Peer Exchange

The Network’s Peer Exchange Program is an in-depth and deliberate effort to connect landscape conservation leaders in specific regions of the country for results-oriented information exchange on successes, challenges, best practices, and emerging innovations. This formal peer exchange component is intended to supplement the Network’s ongoing daily work to create connections and exchange amongst landscape conservation practitioners.

The Peer Exchange Program is currently in a pilot phase. The objectives of the pilot phase are to explore best practices for peer exchange through a review of existing literature and by partnering with landscape conservation leaders in regions that are launching their own, regional peer exchange programs. By working alongside homegrown efforts in California, the Northern Rockies, and New England, NLC will gain valuable insight into what works, what doesn’t, and in turn, learn about how/where NLC can add the most value to landscape conservation leaders through peer exchange efforts.

The Network is currently engaged in peer exchange work with three regional partners:

California Landscape Stewardship Network

The California Landscape Stewardship Network was formed in late 2016 to facilitate exchange, share tools, build relationships, meet discrete collective priorities, and promote innovation among six collaborative, landscape conservation efforts.

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Great Northern Landscape Conservation Cooperative (GNLCC)

The GNLCC is designing a peer exchange workshop to connect practitioners within and across 10 large landscapes within the geographic footprint of the GNLCC. A key focus of the workshop will be on sharing best practices and lessons learned for achieving meaningful collaboration and how to sustain meaningful, value-added activities over time. An associated objective is to foster development of a broader and deeper network of landscape conservation practitioners who work collaboratively and at multiple landscape scales.

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Regional Conservation Partnership (RCP) Network

The RCP Network is initiating a program that matches mentors and mentees to share knowledge and experience among RCPs and to accelerate the pace of progress among new and emerging RCPs by bringing them insights and best practices from more mature efforts.

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Why a Peer Exchange Program?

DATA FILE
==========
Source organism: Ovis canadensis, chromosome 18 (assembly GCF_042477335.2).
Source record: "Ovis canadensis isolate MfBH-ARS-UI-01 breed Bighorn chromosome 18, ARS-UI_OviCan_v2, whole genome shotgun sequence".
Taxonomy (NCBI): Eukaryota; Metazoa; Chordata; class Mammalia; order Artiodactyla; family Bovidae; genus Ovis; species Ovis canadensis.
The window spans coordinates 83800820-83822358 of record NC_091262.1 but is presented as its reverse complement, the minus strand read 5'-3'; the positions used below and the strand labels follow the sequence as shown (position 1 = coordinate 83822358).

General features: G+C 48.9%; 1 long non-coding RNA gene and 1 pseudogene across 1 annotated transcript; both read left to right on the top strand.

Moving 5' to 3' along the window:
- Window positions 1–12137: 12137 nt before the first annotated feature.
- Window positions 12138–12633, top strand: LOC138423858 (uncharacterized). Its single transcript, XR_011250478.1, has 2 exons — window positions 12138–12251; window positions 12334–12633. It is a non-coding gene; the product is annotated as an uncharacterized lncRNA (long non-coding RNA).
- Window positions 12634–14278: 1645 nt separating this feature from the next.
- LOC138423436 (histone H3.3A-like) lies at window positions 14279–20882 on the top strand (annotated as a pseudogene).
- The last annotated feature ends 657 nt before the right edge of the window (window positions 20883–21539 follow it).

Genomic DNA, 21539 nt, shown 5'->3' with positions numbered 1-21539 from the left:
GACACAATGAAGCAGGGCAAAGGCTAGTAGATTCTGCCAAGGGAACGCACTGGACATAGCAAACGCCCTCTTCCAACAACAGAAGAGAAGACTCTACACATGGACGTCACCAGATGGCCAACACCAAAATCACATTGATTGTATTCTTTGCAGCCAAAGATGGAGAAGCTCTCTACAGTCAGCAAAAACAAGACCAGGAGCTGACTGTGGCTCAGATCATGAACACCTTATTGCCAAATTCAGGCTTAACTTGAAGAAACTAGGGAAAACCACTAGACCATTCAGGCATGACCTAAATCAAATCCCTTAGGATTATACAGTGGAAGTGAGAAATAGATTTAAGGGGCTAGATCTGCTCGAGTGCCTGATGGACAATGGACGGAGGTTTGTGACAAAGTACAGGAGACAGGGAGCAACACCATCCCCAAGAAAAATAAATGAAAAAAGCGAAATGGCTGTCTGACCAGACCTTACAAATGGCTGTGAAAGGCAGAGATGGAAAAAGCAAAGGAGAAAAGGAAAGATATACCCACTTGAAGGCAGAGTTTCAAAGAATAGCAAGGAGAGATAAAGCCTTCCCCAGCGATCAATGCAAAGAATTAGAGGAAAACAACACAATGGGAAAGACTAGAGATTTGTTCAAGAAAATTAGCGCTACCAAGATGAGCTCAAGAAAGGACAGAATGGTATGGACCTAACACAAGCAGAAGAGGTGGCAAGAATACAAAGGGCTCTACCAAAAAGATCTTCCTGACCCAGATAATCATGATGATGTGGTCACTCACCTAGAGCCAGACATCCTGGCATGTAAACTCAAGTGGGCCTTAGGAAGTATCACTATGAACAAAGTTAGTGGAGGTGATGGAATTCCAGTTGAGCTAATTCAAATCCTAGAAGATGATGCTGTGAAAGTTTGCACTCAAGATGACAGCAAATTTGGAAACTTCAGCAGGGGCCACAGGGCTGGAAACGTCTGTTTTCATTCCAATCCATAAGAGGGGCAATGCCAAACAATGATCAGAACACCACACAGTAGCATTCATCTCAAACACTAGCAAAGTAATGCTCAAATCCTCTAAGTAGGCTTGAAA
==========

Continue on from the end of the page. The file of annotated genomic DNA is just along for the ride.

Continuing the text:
A Peer Exchange Program can uncover important, nuanced insights and experiences that are often overlooked when exploring the broader contours of the field. By connecting leaders who share a deep understanding of common challenges and experiences, leaders are able to focus on the practical, relevant issues that facilitate or impede success – from understanding the role of science and designing an effective collaborative process to integrating innovative tools and securing adequate funding.


The Role of the Network for Landscape Conservation

During the pilot phase, the NLC will listen to leaders from each regional exchange program, learn about what is needed, and then provide input, advice, and assistance to match each region’s needs and interests. Importantly, the lessons learned through these pilot efforts will be shared beyond the identified regions with the broader community of landscape conservation practitioners.


NLC Menu of Services

Potential services could include but are not limited to a combination of any of the following, up to 75 hours of NLC staff time in each region:

  • A needs assessment to examine and clarify leadership needs, challenges, and opportunities;
  • Organization, planning, and facilitation services to help design and deliver an in-person peer exchange workshop;
  • Identification of tools, resources, and best practices around key needs or themes;
  • Identification of best practices/lessons from comparable efforts;
  • Identification of and access to people and organizations with relevant experience and expertise;
  • Identification of regional funders or partners who may be interested in providing organizational/financial capacity or other resources to support the pilot peer exchange effort. This could include joining a landscape conservation initiative in approaching a regional funder for support and/or providing a summary of the in-kind resources provided by the NLC.